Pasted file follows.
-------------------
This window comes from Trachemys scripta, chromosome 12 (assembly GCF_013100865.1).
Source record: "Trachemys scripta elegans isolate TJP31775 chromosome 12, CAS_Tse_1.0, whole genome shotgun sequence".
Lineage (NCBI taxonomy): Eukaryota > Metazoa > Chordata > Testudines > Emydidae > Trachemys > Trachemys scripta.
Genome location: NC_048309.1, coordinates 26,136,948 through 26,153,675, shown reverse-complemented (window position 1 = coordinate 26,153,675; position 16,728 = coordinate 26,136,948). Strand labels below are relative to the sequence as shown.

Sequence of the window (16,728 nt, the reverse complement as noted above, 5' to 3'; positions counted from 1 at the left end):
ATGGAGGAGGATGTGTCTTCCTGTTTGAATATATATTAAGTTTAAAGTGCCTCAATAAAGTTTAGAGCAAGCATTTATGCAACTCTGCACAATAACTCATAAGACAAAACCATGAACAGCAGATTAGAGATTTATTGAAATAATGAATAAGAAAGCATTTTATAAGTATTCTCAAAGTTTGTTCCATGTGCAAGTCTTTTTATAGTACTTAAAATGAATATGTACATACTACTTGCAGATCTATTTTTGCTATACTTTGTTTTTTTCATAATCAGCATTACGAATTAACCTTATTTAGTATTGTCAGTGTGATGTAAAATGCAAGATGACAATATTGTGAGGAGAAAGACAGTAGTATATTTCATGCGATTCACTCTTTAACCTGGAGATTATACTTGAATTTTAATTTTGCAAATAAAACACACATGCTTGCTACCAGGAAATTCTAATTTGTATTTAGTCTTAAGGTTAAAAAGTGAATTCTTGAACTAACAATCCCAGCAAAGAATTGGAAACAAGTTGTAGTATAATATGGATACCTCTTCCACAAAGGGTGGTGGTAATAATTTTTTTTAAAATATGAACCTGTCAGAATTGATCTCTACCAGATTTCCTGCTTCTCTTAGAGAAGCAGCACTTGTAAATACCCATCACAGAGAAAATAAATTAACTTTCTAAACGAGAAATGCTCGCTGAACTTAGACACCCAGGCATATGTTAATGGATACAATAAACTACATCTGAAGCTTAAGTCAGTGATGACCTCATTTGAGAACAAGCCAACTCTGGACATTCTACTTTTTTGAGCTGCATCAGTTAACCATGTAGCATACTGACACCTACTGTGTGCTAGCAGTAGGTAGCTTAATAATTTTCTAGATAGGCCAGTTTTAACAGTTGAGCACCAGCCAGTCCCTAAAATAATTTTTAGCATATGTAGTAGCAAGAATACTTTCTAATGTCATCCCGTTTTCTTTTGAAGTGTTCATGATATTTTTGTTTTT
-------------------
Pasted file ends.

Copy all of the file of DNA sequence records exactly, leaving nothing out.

This window comes from Trachemys scripta, chromosome 12 (assembly GCF_013100865.1).
Source record: "Trachemys scripta elegans isolate TJP31775 chromosome 12, CAS_Tse_1.0, whole genome shotgun sequence".
Lineage (NCBI taxonomy): Eukaryota > Metazoa > Chordata > Testudines > Emydidae > Trachemys > Trachemys scripta.
Genome location: NC_048309.1, coordinates 26,136,948 through 26,153,675, shown reverse-complemented (window position 1 = coordinate 26,153,675; position 16,728 = coordinate 26,136,948). Strand labels below are relative to the sequence as shown.

Sequence of the window (16,728 nt, the reverse complement as noted above, 5' to 3'; positions counted from 1 at the left end):
ATGGAGGAGGATGTGTCTTCCTGTTTGAATATATATTAAGTTTAAAGTGCCTCAATAAAGTTTAGAGCAAGCATTTATGCAACTCTGCACAATAACTCATAAGACAAAACCATGAACAGCAGATTAGAGATTTATTGAAATAATGAATAAGAAAGCATTTTATAAGTATTCTCAAAGTTTGTTCCATGTGCAAGTCTTTTTATAGTACTTAAAATGAATATGTACATACTACTTGCAGATCTATTTTTGCTATACTTTGTTTTTTTCATAATCAGCATTACGAATTAACCTTATTTAGTATTGTCAGTGTGATGTAAAATGCAAGATGACAATATTGTGAGGAGAAAGACAGTAGTATATTTCATGCGATTCACTCTTTAACCTGGAGATTATACTTGAATTTTAATTTTGCAAATAAAACACACATGCTTGCTACCAGGAAATTCTAATTTGTATTTAGTCTTAAGGTTAAAAAGTGAATTCTTGAACTAACAATCCCAGCAAAGAATTGGAAACAAGTTGTAGTATAATATGGATACCTCTTCCACAAAGGGTGGTGGTAATAATTTTTTTTAAAATATGAACCTGTCAGAATTGATCTCTACCAGATTTCCTGCTTCTCTTAGAGAAGCAGCACTTGTAAATACCCATCACAGAGAAAATAAATTAACTTTCTAAACGAGAAATGCTCGCTGAACTTAGACACCCAGGCATATGTTAATGGATACAATAAACTACATCTGAAGCTTAAGTCAGTGATGACCTCATTTGAGAACAAGCCAACTCTGGACATTCTACTTTTTTGAGCTGCATCAGTTAACCATGTAGCATACTGACACCTACTGTGTGCTAGCAGTAGGTAGCTTAATAATTTTCTAGATAGGCCAGTTTTAACAGTTGAGCACCAGCCAGTCCCTAAAATAATTTTTAGCATATGTAGTAGCAAGAATACTTTCTAATGTCATCCCGTTTTCTTTTGAAGTGTTCATGATATTTTTGTTTTT